Literature Faculty Research

The Department of English is devoted to the teaching of and research on English literatures and cultures as well as Nonfiction Writing. In pursuing research on the literary traditions of England and the United States, we stress the cultural settings in which those literatures were produced and read, their interrelationship with one another and with other literatures written in English, the material conditions under which these literatures were written, published, and distributed, and the political impact of those literatures on the peoples who read them.

The Department of English has designed its undergraduate and graduate curricula to focus on how these issues converge within three different areas of teaching and research:

I. Medieval and Early Modern Literatures and Cultures

The English Department has achieved prominence in both Renaissance literature and colonial American literature. The faculty in this area share an interest in such problems as the ongoing critique and reinterpretation of the canon and how current issues should affect the teaching of Chaucer, Spenser, Shakespeare, or Milton; the history of print culture; the retrospective construction of the earlier periods; transatlantic literary-cultural relations; the early modern beginnings of modernity; the literature of early modern colonialism; ways of mapping the world and representing its various inhabitants; and definitions of race and gender that emerge in these documents. These issues connect the scholars working in pre-modern English literatures and cultures to their colleagues whose research focuses on similar issues in the later periods.

Area I Faculty:

  • Elizabeth Bryan: Medieval Studies; Middle English Literature and Language; Palaeography and Manuscript Studies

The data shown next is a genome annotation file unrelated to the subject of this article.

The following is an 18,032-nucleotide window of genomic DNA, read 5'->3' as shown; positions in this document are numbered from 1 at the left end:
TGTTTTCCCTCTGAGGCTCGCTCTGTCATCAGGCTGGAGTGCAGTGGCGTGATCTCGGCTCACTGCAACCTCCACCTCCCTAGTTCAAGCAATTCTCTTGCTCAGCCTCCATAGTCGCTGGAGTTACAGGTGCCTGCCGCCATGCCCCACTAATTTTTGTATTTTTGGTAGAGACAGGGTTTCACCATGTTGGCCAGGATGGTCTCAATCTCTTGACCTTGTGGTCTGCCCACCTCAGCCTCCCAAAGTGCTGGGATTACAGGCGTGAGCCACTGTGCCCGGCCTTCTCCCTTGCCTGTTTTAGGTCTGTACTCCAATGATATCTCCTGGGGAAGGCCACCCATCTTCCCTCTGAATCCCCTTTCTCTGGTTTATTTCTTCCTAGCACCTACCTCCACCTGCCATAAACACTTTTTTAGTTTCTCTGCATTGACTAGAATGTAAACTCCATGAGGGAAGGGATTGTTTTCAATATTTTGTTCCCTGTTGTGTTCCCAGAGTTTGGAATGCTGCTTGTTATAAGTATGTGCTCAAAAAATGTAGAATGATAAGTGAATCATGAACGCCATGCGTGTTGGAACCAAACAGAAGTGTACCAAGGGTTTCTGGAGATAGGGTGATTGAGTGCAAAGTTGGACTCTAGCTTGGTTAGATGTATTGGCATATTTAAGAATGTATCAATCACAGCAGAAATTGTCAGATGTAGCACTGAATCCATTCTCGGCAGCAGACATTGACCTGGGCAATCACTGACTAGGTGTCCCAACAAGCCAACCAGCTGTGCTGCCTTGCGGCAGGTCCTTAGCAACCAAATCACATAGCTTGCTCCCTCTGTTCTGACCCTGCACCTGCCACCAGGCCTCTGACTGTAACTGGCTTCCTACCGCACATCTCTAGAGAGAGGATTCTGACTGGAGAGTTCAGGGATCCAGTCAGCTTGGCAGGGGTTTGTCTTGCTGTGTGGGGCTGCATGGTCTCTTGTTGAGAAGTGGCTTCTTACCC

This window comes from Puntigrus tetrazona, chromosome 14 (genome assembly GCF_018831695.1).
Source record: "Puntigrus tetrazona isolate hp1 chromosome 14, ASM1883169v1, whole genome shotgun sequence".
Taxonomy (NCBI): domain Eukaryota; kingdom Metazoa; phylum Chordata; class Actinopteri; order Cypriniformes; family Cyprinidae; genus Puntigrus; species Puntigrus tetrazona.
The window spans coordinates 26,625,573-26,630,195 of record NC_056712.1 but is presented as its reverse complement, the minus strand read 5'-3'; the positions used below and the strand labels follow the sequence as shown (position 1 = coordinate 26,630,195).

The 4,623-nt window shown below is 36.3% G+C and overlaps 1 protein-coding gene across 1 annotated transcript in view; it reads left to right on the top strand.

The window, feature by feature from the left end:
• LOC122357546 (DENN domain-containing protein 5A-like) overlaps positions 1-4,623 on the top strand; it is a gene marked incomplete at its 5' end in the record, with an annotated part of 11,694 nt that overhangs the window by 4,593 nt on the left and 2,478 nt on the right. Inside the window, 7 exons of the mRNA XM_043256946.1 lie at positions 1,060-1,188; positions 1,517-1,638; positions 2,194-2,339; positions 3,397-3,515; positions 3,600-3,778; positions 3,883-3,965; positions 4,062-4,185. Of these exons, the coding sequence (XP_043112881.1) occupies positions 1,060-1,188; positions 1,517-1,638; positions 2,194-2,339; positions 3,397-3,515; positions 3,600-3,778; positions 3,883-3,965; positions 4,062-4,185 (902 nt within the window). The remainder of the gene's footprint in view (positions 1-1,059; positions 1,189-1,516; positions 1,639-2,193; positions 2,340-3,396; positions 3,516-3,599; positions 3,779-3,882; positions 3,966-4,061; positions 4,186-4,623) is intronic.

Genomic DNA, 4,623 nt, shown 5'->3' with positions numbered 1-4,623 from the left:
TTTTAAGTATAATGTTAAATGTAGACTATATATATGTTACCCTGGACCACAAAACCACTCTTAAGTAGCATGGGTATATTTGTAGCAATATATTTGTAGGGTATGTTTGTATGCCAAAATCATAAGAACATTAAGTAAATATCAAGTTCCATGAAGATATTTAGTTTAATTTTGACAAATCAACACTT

• James Egan: 17th- and 18th-Century American Writing and Culture; Transatlantic Studies; History of the Book (also Area II)
  • Stephen Foley: English and other European Renaissance Literatures; Latin and Greek Literary Relations; Humanism; Aesthetics and Literary Theory; Philosophy, Religion, and Literature; Poetry and Poetics (also Comparative Literature)
  • Coppélia Kahn: Renaissance Literature, especially Drama; Shakespeare; Ovid in Renaissance Literature. (also Gender Studies)
  • William Keach: Romantic Literature; Renaissance Literature; Poetry and Poetics; Politics and Literature (also Area II)
  • James Kuzner: 16th- and 17th-Century English Literature; classical literature; literary and political theory; cognitive theory; philosophy and literature 
  • Karen Newman: 16th- and 17th-Century English and Continental Literatures and Cultures, especially Drama; Shakespeare; Literary Theory; Gender Studies; Translation
  • Melinda Rabb: Late 17th- and 18th-Century British Literature and Culture; Satire; Swift; Narrative Fiction; Poetry; Gender Studies; 17th- and 18th-Century Women's Writing (also Area II)
  • Richard Rambuss: Milton, Shakespeare, seventeenth-century lyric poetry, film, and popular culture

II. Enlightenment and the Rise of National Literatures and Cultures

Faculty who specialize in various areas of eighteenth- and nineteenth-century British and American literature work on an equally coherent cluster of literary and cultural questions: How and on what basis did the category of "literature" emerge and become important to the nation's self-conception? What kinds of writing did Enlightenment culture exclude or suppress? What other fictional narrative forms were pushed into relative obscurity by the rise of the novel? How did literature define itself as either English or American in opposition to the other? To what extent did the literary marketplace influence literary form? How did literature define itself in relation to political economy? What part do race and gender play in this process of national self-definition? How did literature authorize and/or critique the expansion of empire? These are not only interlocking questions but also the questions to ask if one wants to do interesting work in eighteenth- and nineteenth-century literatures and cultures.

Area II Faculty:

  • Amanda Anderson: Nineteenth- and twentieth-century literature and culture; politics and the novel; theory of the novel; ethics and aesthetics; literary theory (also Area III)